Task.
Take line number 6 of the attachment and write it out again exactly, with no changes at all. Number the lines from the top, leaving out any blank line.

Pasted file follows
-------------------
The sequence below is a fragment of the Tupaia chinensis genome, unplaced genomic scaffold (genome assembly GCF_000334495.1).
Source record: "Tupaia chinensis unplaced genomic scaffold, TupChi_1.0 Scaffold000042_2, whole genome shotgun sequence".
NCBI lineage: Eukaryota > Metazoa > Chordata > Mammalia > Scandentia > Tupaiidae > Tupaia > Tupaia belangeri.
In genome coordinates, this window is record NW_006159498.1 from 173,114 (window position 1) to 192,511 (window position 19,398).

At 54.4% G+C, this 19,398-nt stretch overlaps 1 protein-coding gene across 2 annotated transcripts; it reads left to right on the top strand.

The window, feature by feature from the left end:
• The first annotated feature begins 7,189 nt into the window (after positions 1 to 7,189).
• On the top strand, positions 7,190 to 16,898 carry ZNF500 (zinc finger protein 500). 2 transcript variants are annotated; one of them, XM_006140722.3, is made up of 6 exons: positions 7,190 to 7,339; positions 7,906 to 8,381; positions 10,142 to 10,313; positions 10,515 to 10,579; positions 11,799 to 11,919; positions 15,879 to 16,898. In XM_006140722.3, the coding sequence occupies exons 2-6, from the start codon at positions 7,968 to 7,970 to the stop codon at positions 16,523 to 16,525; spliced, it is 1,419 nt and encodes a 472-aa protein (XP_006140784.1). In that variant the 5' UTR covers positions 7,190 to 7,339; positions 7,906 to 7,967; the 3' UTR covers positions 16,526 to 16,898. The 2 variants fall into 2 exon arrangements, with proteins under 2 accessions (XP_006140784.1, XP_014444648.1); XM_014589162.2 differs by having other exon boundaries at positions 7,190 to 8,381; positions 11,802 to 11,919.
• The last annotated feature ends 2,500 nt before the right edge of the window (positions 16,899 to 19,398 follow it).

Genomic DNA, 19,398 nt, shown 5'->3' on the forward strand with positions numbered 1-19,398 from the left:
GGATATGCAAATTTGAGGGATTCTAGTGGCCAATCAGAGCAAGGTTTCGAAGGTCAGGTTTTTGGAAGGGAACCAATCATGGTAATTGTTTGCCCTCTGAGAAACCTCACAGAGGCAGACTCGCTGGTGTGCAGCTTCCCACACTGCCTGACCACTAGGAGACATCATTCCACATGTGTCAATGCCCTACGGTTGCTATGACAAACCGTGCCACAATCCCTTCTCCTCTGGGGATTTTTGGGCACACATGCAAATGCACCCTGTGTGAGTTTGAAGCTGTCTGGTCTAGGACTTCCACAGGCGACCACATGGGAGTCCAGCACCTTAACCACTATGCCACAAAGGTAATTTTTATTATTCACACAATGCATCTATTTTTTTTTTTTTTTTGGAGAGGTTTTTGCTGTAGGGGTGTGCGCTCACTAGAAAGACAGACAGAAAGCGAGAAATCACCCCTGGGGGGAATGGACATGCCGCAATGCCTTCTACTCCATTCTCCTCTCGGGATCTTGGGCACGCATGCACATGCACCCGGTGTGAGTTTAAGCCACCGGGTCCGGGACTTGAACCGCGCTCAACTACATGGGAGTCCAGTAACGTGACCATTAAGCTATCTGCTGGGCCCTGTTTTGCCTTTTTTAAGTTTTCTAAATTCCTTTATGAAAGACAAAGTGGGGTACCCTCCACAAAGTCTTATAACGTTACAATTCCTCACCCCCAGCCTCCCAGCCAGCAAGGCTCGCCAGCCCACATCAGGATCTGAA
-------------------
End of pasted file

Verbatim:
The window, feature by feature from the left end: